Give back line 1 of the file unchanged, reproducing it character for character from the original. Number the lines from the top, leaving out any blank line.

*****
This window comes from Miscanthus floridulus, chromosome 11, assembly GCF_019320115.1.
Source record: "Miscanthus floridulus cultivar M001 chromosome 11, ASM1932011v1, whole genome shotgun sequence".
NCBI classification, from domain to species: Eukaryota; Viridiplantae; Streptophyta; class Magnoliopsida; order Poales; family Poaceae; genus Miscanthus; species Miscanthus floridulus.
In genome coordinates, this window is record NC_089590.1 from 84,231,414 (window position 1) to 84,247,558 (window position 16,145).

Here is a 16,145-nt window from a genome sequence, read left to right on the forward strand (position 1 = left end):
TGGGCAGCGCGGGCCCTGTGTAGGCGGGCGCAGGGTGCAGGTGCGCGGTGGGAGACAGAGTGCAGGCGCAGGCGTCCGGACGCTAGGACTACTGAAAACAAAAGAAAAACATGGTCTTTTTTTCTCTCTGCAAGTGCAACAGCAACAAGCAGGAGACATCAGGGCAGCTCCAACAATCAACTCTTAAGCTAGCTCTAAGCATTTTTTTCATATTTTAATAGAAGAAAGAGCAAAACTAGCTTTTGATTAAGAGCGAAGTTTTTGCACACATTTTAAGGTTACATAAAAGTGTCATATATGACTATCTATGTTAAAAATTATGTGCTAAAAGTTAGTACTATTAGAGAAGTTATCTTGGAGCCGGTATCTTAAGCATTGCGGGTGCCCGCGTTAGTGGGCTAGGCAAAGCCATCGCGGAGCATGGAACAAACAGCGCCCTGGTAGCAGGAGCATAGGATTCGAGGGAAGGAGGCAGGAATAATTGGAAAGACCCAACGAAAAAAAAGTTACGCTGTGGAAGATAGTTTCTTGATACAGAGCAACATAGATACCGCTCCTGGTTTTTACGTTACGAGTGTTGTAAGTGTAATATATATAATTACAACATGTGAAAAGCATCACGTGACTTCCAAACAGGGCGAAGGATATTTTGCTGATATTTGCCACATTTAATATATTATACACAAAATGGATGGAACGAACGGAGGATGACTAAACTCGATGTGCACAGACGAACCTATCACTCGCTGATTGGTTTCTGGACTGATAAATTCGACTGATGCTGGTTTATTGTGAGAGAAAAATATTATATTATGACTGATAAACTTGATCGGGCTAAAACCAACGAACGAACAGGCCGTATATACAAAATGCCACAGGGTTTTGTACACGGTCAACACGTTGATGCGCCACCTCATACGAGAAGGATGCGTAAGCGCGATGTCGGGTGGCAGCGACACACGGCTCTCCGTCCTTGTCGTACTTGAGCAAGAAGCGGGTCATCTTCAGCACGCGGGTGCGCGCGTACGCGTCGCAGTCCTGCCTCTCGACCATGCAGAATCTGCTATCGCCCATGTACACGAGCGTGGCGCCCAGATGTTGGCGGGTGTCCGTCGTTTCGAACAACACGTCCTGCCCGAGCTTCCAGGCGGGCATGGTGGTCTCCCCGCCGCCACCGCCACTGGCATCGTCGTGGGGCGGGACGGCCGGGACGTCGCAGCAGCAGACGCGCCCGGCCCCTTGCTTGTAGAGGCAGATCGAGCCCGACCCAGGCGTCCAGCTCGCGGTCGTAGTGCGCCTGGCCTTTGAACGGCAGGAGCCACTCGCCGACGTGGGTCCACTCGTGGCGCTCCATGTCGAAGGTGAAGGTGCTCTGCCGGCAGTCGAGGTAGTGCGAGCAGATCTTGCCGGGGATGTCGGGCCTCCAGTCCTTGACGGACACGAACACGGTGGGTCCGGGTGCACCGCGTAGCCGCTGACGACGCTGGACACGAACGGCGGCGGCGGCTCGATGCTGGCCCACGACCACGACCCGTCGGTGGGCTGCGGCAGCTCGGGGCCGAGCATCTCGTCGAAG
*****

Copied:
This window comes from Miscanthus floridulus, chromosome 11, assembly GCF_019320115.1.